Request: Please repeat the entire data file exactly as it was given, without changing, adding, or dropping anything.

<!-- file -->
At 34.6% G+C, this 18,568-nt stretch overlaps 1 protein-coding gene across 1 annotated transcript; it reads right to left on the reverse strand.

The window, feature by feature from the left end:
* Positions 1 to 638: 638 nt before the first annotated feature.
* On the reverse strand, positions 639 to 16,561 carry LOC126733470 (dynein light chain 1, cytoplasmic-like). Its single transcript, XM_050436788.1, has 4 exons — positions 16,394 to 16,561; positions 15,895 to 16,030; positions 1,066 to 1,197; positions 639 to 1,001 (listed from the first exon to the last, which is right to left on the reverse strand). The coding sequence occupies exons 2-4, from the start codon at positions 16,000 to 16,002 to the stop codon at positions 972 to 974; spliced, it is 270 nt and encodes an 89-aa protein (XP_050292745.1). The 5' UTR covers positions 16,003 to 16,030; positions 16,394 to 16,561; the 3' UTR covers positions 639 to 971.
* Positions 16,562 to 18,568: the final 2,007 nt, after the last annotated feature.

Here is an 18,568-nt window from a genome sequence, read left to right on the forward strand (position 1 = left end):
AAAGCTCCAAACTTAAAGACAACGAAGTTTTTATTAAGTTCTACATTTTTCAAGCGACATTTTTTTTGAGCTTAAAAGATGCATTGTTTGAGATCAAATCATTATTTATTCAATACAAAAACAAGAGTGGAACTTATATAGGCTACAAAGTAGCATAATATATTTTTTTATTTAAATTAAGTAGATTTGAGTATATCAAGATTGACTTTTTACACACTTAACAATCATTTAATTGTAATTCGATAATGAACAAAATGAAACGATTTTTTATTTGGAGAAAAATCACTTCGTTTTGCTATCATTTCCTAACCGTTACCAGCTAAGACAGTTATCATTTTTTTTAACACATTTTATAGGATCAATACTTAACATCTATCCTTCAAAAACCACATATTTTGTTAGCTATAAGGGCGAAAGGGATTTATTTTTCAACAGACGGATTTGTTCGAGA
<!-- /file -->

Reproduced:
At 34.6% G+C, this 18,568-nt stretch overlaps 1 protein-coding gene across 1 annotated transcript; it reads right to left on the reverse strand.

The window, feature by feature from the left end:
* Positions 1 to 638: 638 nt before the first annotated feature.
* On the reverse strand, positions 639 to 16,561 carry LOC126733470 (dynein light chain 1, cytoplasmic-like). Its single transcript, XM_050436788.1, has 4 exons — positions 16,394 to 16,561; positions 15,895 to 16,030; positions 1,066 to 1,197; positions 639 to 1,001 (listed from the first exon to the last, which is right to left on the reverse strand). The coding sequence occupies exons 2-4, from the start codon at positions 16,000 to 16,002 to the stop codon at positions 972 to 974; spliced, it is 270 nt and encodes an 89-aa protein (XP_050292745.1). The 5' UTR covers positions 16,003 to 16,030; positions 16,394 to 16,561; the 3' UTR covers positions 639 to 971.
* Positions 16,562 to 18,568: the final 2,007 nt, after the last annotated feature.

Here is an 18,568-nt window from a genome sequence, read left to right on the forward strand (position 1 = left end):
AAAGCTCCAAACTTAAAGACAACGAAGTTTTTATTAAGTTCTACATTTTTCAAGCGACATTTTTTTTGAGCTTAAAAGATGCATTGTTTGAGATCAAATCATTATTTATTCAATACAAAAACAAGAGTGGAACTTATATAGGCTACAAAGTAGCATAATATATTTTTTTATTTAAATTAAGTAGATTTGAGTATATCAAGATTGACTTTTTACACACTTAACAATCATTTAATTGTAATTCGATAATGAACAAAATGAAACGATTTTTTATTTGGAGAAAAATCACTTCGTTTTGCTATCATTTCCTAACCGTTACCAGCTAAGACAGTTATCATTTTTTTTAACACATTTTATAGGATCAATACTTAACATCTATCCTTCAAAAACCACATATTTTGTTAGCTATAAGGGCGAAAGGGATTTATTTTTCAACAGACGGATTTGTTCGAGA